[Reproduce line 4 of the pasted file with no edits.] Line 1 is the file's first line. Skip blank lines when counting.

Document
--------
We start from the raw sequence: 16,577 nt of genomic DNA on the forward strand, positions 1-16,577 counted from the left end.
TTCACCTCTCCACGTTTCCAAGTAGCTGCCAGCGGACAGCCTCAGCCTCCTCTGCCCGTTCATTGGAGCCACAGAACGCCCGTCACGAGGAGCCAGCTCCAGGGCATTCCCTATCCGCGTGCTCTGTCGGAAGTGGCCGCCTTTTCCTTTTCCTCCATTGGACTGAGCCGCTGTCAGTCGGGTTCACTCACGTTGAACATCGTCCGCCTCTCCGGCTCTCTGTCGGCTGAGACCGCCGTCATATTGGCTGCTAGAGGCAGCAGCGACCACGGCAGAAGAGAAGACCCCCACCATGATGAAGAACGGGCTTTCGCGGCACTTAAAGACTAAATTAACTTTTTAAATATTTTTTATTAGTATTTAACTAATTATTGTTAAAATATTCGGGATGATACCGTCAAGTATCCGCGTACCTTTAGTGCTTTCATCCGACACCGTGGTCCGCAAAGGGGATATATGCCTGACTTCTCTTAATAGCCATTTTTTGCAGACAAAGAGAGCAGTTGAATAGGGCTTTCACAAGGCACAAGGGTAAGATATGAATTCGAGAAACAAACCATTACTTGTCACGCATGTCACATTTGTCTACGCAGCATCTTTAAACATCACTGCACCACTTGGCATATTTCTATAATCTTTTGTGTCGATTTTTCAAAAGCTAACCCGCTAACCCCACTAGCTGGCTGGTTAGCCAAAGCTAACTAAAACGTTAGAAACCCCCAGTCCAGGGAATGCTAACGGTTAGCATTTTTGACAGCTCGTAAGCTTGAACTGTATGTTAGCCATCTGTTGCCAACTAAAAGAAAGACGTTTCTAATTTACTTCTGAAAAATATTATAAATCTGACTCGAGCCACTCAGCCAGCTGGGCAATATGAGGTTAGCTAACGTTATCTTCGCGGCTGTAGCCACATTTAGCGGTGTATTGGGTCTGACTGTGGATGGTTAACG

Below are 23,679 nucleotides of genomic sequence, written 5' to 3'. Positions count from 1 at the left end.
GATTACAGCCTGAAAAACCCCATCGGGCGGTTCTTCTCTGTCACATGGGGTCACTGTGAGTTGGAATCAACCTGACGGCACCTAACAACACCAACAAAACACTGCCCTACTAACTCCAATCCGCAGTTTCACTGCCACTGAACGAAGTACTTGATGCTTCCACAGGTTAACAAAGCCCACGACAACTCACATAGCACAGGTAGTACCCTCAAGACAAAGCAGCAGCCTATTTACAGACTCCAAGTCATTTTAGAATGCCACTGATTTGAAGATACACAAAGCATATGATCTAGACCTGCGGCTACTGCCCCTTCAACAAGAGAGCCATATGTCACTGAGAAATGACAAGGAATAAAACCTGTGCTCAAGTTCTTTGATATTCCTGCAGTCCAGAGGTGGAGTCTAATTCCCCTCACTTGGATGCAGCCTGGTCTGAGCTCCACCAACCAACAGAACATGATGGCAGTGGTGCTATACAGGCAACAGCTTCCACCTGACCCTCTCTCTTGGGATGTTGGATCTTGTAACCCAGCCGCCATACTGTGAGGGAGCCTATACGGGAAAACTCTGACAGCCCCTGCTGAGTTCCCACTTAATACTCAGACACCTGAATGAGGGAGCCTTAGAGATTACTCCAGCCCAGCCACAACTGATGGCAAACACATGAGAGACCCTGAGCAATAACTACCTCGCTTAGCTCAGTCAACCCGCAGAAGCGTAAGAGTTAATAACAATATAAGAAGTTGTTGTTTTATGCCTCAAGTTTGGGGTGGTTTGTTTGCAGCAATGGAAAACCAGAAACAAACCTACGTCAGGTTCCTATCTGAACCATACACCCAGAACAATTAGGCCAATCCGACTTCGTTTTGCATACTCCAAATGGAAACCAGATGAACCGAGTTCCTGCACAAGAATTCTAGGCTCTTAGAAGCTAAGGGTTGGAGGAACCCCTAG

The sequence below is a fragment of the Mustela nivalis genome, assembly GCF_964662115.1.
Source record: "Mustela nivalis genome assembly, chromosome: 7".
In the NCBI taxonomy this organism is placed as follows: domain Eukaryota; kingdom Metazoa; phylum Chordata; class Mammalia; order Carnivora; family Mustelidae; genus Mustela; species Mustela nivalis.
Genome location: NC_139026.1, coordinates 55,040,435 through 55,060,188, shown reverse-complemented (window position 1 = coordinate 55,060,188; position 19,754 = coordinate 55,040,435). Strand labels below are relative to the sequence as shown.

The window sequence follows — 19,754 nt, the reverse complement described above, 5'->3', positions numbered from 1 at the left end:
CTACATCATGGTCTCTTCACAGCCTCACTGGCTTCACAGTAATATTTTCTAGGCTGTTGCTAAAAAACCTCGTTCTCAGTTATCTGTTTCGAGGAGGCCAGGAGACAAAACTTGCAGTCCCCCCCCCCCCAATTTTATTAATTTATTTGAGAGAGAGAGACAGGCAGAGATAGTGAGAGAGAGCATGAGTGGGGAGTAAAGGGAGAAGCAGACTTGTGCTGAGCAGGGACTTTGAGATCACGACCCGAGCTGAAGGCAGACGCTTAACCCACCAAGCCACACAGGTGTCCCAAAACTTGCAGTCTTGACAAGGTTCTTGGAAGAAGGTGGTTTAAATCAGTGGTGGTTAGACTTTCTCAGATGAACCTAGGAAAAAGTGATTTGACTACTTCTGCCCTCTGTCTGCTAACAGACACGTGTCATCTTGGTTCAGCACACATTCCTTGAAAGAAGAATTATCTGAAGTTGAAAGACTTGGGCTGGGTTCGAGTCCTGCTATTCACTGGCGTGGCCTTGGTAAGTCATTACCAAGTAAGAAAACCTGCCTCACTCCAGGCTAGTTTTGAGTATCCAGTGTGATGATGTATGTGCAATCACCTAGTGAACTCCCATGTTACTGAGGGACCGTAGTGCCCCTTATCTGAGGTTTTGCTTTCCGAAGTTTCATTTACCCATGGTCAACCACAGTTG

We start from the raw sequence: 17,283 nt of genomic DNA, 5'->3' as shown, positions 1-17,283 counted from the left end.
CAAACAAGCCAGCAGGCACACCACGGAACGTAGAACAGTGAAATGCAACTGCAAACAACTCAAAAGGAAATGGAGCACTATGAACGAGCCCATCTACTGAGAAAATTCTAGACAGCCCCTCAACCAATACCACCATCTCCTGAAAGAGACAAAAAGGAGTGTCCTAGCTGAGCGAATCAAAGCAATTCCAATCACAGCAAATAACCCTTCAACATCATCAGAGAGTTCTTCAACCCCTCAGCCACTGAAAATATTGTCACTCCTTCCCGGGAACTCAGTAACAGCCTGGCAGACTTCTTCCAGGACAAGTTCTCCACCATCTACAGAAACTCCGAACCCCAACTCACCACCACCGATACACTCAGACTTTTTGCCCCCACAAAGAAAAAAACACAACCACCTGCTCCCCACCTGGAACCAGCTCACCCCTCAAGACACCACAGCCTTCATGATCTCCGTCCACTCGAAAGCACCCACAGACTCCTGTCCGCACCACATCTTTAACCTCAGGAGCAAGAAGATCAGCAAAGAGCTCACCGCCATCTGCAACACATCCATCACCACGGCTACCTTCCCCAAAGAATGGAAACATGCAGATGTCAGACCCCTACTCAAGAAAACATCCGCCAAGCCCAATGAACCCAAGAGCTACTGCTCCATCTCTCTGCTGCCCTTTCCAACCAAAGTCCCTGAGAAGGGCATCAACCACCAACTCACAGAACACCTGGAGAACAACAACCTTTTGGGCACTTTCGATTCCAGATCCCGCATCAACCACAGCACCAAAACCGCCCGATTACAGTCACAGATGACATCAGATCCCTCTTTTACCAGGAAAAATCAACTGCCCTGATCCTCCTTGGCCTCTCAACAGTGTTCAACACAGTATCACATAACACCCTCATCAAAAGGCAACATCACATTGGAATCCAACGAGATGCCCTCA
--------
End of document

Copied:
GATTACAGCCTGAAAAACCCCATCGGGCGGTTCTTCTCTGTCACATGGGGTCACTGTGAGTTGGAATCAACCTGACGGCACCTAACAACACCAACAAAACACTGCCCTACTAACTCCAATCCGCAGTTTCACTGCCACTGAACGAAGTACTTGATGCTTCCACAGGTTAACAAAGCCCACGACAACTCACATAGCACAGGTAGTACCCTCAAGACAAAGCAGCAGCCTATTTACAGACTCCAAGTCATTTTAGAATGCCACTGATTTGAAGATACACAAAGCATATGATCTAGACCTGCGGCTACTGCCCCTTCAACAAGAGAGCCATATGTCACTGAGAAATGACAAGGAATAAAACCTGTGCTCAAGTTCTTTGATATTCCTGCAGTCCAGAGGTGGAGTCTAATTCCCCTCACTTGGATGCAGCCTGGTCTGAGCTCCACCAACCAACAGAACATGATGGCAGTGGTGCTATACAGGCAACAGCTTCCACCTGACCCTCTCTCTTGGGATGTTGGATCTTGTAACCCAGCCGCCATACTGTGAGGGAGCCTATACGGGAAAACTCTGACAGCCCCTGCTGAGTTCCCACTTAATACTCAGACACCTGAATGAGGGAGCCTTAGAGATTACTCCAGCCCAGCCACAACTGATGGCAAACACATGAGAGACCCTGAGCAATAACTACCTCGCTTAGCTCAGTCAACCCGCAGAAGCGTAAGAGTTAATAACAATATAAGAAGTTGTTGTTTTATGCCTCAAGTTTGGGGTGGTTTGTTTGCAGCAATGGAAAACCAGAAACAAACCTACGTCAGGTTCCTATCTGAACCATACACCCAGAACAATTAGGCCAATCCGACTTCGTTTTGCATACTCCAAATGGAAACCAGATGAACCGAGTTCCTGCACAAGAATTCTAGGCTCTTAGAAGCTAAGGGTTGGAGGAACCCCTAG